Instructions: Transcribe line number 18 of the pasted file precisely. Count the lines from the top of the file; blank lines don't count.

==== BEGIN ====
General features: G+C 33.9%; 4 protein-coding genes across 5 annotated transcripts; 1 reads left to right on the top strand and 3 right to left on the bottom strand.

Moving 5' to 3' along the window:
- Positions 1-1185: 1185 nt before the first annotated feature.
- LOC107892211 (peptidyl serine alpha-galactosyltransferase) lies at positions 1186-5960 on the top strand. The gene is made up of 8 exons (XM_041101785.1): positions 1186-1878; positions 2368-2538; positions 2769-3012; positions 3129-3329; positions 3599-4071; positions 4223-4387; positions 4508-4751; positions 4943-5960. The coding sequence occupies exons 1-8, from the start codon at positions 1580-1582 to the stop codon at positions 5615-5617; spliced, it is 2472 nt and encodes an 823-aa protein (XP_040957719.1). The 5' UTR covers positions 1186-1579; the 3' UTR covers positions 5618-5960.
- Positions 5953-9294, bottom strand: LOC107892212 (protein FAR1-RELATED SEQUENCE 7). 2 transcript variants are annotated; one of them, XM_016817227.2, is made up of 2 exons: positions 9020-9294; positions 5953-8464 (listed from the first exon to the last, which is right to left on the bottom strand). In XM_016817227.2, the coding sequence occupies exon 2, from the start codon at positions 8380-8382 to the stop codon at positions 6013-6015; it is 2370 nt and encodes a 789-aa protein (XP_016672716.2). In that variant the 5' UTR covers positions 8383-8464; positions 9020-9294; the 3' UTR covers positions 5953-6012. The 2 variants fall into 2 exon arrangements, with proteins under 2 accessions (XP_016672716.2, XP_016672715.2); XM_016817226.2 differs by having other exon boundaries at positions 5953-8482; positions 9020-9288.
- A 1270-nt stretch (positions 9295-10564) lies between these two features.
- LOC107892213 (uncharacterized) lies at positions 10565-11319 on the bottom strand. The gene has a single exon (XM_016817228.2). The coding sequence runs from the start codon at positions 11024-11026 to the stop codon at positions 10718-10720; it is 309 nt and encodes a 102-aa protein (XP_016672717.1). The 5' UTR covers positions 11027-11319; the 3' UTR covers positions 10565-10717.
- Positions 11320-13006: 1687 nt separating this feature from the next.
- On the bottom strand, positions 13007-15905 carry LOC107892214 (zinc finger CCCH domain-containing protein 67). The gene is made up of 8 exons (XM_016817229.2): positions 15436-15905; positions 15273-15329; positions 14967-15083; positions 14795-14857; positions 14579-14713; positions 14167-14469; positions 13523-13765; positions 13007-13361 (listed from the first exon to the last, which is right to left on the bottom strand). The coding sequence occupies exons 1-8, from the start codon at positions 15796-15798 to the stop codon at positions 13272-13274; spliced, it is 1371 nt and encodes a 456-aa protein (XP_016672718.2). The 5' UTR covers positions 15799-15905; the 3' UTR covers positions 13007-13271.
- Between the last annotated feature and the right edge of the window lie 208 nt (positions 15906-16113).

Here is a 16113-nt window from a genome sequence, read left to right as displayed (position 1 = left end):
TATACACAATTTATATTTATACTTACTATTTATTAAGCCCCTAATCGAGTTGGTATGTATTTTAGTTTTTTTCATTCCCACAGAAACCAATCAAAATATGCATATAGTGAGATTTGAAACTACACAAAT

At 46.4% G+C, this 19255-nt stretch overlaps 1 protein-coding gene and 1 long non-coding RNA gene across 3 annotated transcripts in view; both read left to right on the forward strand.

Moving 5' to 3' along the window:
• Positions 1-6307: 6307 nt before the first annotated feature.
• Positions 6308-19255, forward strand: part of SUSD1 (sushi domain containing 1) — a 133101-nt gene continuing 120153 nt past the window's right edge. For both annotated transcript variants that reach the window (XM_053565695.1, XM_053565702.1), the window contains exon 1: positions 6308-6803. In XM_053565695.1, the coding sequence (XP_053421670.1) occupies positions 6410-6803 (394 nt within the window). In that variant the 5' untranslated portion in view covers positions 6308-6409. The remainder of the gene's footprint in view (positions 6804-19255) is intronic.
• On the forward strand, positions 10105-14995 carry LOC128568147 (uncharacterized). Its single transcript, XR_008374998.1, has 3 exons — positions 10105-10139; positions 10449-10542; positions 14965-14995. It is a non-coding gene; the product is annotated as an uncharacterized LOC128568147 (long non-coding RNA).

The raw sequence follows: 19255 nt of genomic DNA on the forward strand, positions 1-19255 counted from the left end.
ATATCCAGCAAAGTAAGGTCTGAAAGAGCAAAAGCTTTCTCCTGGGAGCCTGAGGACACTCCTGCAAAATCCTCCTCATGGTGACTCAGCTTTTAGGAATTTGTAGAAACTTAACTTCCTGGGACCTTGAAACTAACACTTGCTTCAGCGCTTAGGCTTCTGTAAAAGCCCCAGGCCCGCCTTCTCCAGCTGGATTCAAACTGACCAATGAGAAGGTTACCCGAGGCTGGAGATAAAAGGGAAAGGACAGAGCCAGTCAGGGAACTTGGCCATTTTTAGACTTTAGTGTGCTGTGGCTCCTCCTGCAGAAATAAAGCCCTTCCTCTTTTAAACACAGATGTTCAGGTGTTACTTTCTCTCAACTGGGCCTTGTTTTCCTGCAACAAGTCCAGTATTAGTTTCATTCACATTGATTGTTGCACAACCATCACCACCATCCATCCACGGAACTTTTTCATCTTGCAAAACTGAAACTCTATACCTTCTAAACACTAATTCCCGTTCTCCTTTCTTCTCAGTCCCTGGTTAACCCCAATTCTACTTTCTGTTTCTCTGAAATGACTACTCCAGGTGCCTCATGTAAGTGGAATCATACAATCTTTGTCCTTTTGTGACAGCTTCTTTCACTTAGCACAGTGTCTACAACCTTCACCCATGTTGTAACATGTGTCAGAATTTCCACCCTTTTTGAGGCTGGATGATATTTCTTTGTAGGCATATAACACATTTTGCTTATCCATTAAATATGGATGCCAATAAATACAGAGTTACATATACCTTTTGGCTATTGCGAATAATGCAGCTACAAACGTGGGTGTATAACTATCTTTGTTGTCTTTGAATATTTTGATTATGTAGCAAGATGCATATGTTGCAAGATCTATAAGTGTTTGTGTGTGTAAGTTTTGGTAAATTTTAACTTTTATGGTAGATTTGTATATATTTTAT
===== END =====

The raw sequence follows: 19255 nt of genomic DNA on the forward strand, positions 1-19255 counted from the left end.